The day after our visit, on July 19, 2012, AAHPM’s efforts came to fruition when the Palliative Care and Hospice Education and Training Act (PCHETA) was introduced in the United States Congress. PCHETA was introduced as S.3407 in the Senate by Sen. Ron Wyden (D-OR) and as H.R.6155 in the House by Representative Eliot Engel (D-NY17). As a result of our group’s collective efforts that week as well as ongoing efforts by AAHPM members and our lobbying group, the bill now has 38 co-sponsors in the House and 6 co-sponsors in the Senate.

As we learned during our time on the Hill, the introduction of PCHETA and gaining the above co-sponsors does not indicate that our work is done. In fact, just this week, those of us who attended Capitol Hill Days are following up with the staffers with whom we met in July. Any additional co-sponsors that we can gain during this lame duck session are very important as this support is very likely to carry over when the bill is re-introduced next year.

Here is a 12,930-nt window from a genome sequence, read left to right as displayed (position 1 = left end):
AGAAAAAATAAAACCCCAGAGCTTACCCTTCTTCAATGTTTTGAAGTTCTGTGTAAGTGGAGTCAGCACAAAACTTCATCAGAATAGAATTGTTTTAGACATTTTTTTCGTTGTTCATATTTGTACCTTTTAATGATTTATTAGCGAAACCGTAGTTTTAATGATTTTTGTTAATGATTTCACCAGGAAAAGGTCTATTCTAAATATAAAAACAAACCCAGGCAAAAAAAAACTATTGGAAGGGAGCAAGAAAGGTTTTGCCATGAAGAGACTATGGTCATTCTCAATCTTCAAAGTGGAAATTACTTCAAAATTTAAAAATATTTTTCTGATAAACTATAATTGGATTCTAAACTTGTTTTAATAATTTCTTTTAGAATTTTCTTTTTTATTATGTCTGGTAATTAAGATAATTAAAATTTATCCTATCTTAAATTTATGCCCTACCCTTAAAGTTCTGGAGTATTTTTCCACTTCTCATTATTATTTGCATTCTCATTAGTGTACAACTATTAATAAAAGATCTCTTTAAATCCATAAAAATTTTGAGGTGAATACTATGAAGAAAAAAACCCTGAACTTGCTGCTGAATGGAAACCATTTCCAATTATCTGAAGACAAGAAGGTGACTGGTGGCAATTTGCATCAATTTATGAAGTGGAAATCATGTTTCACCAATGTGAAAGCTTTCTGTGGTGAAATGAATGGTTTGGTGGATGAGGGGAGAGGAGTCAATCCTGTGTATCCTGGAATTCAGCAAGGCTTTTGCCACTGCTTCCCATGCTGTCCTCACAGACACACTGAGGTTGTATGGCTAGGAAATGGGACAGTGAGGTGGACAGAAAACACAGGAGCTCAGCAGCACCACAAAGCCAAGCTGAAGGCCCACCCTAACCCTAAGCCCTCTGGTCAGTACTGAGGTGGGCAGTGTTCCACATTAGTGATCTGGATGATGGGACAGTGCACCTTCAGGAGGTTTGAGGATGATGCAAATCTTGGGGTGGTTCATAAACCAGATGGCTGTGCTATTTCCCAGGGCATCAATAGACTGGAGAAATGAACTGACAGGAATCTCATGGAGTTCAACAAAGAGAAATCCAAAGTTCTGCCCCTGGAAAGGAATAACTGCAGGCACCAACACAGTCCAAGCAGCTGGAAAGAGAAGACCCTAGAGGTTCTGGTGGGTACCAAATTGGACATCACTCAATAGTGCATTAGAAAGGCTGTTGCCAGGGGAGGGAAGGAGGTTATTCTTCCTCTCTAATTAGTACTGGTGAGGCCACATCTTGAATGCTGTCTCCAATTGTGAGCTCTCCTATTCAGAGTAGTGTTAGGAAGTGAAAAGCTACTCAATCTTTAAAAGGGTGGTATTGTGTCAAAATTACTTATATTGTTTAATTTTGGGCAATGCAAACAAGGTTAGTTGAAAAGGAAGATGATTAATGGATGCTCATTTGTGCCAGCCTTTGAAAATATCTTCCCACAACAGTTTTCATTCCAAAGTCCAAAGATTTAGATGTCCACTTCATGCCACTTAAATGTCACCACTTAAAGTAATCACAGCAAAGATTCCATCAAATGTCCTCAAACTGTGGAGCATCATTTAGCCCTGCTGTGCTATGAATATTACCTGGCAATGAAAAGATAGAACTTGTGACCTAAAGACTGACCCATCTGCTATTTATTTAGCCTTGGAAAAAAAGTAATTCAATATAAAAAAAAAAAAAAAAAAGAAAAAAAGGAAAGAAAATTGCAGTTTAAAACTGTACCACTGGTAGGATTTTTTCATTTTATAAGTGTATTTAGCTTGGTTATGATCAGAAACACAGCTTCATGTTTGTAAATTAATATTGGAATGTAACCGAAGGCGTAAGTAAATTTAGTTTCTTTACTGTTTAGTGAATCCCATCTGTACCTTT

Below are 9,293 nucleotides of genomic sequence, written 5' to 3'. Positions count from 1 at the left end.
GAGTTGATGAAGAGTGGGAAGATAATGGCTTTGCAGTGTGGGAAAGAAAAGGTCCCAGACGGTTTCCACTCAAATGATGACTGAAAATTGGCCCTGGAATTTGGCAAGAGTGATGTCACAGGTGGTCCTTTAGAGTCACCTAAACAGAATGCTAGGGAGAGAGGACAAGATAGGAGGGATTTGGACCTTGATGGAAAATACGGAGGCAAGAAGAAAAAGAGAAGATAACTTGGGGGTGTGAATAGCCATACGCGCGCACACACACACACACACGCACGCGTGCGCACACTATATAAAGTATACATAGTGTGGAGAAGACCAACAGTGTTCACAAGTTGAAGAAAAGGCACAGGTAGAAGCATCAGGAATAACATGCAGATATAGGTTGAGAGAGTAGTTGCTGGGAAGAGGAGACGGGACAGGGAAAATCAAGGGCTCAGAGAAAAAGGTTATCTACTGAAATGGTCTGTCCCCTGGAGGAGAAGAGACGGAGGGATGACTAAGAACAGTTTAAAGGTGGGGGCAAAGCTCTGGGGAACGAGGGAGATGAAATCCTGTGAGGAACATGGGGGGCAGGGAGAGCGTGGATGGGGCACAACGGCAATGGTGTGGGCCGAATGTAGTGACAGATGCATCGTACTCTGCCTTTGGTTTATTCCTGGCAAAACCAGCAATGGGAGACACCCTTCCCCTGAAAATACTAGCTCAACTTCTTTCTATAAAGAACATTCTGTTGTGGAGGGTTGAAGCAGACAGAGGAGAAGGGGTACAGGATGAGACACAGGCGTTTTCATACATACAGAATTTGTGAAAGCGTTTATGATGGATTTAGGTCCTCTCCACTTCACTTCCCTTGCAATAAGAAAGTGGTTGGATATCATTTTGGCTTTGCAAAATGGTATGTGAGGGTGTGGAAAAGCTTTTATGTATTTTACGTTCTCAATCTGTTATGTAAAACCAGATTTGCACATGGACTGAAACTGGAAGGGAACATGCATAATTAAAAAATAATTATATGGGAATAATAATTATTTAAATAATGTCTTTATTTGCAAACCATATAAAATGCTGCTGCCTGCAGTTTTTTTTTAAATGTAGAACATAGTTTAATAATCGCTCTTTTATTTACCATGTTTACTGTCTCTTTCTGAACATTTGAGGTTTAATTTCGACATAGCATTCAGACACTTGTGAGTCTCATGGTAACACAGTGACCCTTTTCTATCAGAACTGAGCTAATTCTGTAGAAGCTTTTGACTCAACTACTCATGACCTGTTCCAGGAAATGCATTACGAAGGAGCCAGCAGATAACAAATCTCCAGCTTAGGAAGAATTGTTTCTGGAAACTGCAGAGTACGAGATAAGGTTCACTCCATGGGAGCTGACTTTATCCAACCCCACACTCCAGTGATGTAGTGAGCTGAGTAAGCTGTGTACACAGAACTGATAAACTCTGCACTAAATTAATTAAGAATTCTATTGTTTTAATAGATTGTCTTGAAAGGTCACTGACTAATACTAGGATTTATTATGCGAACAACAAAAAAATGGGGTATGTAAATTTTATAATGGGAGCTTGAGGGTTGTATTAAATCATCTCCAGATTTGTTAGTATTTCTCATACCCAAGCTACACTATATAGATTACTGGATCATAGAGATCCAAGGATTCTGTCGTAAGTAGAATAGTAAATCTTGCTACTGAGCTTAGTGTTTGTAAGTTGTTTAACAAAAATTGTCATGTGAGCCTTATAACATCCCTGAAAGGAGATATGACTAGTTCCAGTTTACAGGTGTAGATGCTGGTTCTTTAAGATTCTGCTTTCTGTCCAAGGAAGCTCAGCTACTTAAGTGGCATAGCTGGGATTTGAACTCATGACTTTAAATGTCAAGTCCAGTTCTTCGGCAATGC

So, what can you do? If PCHETA sounds great to you, please visit the AAHPM Legislative Action Center at and take the time to contact your senators and representative. It doesn’t take long but it will go a long way towards this bill gaining traction leading in to the next Congress. Think of it as your way of giving thanks for the work that AAHPM elected leaders and staff members do on our behalf year-round for our field and its practitioners.

Overall, I found Capitol Hill Days to be a great opportunity to learn more about AAHPM’s policy agenda and advocacy efforts and to network with other AAHPM members interested in advocacy on the part of AAHPM and our field. If you have any questions about ths experience, I’d be more than happy to speak with any of you about it.

Best wishes to you all for a Thanksgiving spent with family or friends or doing good work for patients and families,